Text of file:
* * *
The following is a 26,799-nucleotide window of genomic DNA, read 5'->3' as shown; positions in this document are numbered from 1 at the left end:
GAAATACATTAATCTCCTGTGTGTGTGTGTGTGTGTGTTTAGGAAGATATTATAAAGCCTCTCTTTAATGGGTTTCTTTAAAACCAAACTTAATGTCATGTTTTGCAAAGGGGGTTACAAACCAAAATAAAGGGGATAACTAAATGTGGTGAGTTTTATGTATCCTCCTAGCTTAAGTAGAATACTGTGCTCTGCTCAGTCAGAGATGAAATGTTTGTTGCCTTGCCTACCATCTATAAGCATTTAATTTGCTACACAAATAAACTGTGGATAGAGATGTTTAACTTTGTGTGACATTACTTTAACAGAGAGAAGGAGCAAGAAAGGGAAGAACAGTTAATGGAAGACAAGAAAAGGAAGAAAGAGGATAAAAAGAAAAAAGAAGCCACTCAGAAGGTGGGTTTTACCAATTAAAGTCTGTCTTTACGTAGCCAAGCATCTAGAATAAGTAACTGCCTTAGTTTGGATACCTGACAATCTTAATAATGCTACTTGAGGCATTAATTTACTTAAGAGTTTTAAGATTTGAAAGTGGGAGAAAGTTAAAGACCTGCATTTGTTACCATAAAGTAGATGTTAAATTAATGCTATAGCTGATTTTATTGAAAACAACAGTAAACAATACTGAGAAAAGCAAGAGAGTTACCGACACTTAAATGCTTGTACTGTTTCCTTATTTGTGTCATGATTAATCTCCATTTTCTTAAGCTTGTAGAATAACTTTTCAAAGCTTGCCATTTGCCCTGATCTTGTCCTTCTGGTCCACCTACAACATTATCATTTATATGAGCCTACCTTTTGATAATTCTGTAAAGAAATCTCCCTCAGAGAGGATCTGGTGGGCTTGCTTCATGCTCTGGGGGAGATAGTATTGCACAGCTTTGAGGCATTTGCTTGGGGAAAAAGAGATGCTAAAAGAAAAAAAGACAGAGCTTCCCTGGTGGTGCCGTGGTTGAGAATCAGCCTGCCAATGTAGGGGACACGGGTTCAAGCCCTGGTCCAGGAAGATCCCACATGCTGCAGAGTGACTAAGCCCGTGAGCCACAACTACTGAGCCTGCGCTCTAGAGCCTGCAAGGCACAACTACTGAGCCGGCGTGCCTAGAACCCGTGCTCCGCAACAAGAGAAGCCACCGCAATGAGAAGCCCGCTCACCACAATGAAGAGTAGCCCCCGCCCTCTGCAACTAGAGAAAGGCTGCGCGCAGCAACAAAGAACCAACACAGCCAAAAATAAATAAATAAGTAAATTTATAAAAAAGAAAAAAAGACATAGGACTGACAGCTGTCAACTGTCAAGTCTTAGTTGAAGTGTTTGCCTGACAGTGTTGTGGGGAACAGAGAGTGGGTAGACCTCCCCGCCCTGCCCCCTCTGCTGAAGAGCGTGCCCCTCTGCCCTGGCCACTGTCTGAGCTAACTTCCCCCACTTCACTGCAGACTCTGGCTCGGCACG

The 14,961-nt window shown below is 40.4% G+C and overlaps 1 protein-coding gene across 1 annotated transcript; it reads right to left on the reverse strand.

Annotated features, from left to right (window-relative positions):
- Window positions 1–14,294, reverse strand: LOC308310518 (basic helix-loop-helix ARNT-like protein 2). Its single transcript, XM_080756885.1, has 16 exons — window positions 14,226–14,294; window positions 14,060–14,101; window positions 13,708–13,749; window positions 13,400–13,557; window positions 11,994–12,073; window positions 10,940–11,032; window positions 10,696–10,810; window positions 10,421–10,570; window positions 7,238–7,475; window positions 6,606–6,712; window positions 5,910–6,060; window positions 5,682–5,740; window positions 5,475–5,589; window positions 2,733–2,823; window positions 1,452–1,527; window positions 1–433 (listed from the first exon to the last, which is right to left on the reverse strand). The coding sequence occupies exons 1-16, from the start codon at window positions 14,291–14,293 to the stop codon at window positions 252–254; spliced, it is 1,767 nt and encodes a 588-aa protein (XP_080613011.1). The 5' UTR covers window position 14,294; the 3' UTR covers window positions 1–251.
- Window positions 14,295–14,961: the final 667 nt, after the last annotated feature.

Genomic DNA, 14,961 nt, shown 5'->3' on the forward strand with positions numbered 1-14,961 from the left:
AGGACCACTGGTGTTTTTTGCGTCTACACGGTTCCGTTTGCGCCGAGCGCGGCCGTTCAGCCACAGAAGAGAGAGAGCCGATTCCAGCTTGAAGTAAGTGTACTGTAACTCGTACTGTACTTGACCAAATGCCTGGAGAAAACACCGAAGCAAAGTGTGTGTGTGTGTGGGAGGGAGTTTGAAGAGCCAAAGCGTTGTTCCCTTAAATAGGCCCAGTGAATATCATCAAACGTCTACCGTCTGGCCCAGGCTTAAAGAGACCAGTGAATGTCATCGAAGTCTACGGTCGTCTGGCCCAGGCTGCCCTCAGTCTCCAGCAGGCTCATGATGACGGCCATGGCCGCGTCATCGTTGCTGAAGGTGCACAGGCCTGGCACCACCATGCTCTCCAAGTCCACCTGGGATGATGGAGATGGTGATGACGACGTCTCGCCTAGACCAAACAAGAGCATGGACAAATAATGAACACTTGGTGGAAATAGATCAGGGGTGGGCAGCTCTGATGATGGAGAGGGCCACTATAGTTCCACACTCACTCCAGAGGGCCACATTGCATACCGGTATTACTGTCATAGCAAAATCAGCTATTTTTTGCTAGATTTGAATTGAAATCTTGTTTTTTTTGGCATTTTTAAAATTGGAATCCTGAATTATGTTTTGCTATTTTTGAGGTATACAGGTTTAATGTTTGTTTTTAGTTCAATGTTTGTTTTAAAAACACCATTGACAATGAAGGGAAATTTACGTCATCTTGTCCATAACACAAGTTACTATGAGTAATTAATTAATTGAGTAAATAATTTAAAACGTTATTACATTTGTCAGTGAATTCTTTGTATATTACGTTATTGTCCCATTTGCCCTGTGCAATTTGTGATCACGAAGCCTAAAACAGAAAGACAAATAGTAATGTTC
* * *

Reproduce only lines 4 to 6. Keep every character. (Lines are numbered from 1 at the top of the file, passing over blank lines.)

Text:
Annotated features, from left to right (window-relative positions):
- Window positions 1–14,294, reverse strand: LOC308310518 (basic helix-loop-helix ARNT-like protein 2). Its single transcript, XM_080756885.1, has 16 exons — window positions 14,226–14,294; window positions 14,060–14,101; window positions 13,708–13,749; window positions 13,400–13,557; window positions 11,994–12,073; window positions 10,940–11,032; window positions 10,696–10,810; window positions 10,421–10,570; window positions 7,238–7,475; window positions 6,606–6,712; window positions 5,910–6,060; window positions 5,682–5,740; window positions 5,475–5,589; window positions 2,733–2,823; window positions 1,452–1,527; window positions 1–433 (listed from the first exon to the last, which is right to left on the reverse strand). The coding sequence occupies exons 1-16, from the start codon at window positions 14,291–14,293 to the stop codon at window positions 252–254; spliced, it is 1,767 nt and encodes a 588-aa protein (XP_080613011.1). The 5' UTR covers window position 14,294; the 3' UTR covers window positions 1–251.
- Window positions 14,295–14,961: the final 667 nt, after the last annotated feature.